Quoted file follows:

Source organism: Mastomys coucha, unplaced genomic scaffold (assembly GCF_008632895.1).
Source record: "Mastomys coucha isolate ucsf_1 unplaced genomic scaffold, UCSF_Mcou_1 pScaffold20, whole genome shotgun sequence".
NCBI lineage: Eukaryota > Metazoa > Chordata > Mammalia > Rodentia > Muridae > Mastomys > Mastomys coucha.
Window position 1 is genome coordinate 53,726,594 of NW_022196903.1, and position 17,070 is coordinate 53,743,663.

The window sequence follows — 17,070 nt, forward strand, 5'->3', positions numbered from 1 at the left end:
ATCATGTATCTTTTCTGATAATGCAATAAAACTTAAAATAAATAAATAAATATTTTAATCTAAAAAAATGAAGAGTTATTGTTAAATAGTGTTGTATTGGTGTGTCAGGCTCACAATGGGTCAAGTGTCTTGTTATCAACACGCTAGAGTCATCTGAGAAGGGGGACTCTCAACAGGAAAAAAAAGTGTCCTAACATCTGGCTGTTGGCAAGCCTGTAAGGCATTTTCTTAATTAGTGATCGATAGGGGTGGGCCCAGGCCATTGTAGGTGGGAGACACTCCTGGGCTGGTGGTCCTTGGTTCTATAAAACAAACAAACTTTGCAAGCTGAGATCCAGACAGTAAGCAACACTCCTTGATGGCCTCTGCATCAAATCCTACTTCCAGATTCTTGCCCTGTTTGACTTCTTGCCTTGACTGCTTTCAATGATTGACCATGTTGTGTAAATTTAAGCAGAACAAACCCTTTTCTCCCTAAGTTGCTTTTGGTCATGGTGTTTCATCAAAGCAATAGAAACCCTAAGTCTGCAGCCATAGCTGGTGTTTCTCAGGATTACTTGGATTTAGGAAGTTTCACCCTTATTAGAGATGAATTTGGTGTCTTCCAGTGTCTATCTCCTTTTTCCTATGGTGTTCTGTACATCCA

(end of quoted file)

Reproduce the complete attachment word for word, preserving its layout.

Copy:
Source organism: Mastomys coucha, unplaced genomic scaffold (assembly GCF_008632895.1).
Source record: "Mastomys coucha isolate ucsf_1 unplaced genomic scaffold, UCSF_Mcou_1 pScaffold20, whole genome shotgun sequence".
NCBI lineage: Eukaryota > Metazoa > Chordata > Mammalia > Rodentia > Muridae > Mastomys > Mastomys coucha.
Window position 1 is genome coordinate 53,726,594 of NW_022196903.1, and position 17,070 is coordinate 53,743,663.

The window sequence follows — 17,070 nt, forward strand, 5'->3', positions numbered from 1 at the left end:
ATCATGTATCTTTTCTGATAATGCAATAAAACTTAAAATAAATAAATAAATATTTTAATCTAAAAAAATGAAGAGTTATTGTTAAATAGTGTTGTATTGGTGTGTCAGGCTCACAATGGGTCAAGTGTCTTGTTATCAACACGCTAGAGTCATCTGAGAAGGGGGACTCTCAACAGGAAAAAAAAGTGTCCTAACATCTGGCTGTTGGCAAGCCTGTAAGGCATTTTCTTAATTAGTGATCGATAGGGGTGGGCCCAGGCCATTGTAGGTGGGAGACACTCCTGGGCTGGTGGTCCTTGGTTCTATAAAACAAACAAACTTTGCAAGCTGAGATCCAGACAGTAAGCAACACTCCTTGATGGCCTCTGCATCAAATCCTACTTCCAGATTCTTGCCCTGTTTGACTTCTTGCCTTGACTGCTTTCAATGATTGACCATGTTGTGTAAATTTAAGCAGAACAAACCCTTTTCTCCCTAAGTTGCTTTTGGTCATGGTGTTTCATCAAAGCAATAGAAACCCTAAGTCTGCAGCCATAGCTGGTGTTTCTCAGGATTACTTGGATTTAGGAAGTTTCACCCTTATTAGAGATGAATTTGGTGTCTTCCAGTGTCTATCTCCTTTTTCCTATGGTGTTCTGTACATCCA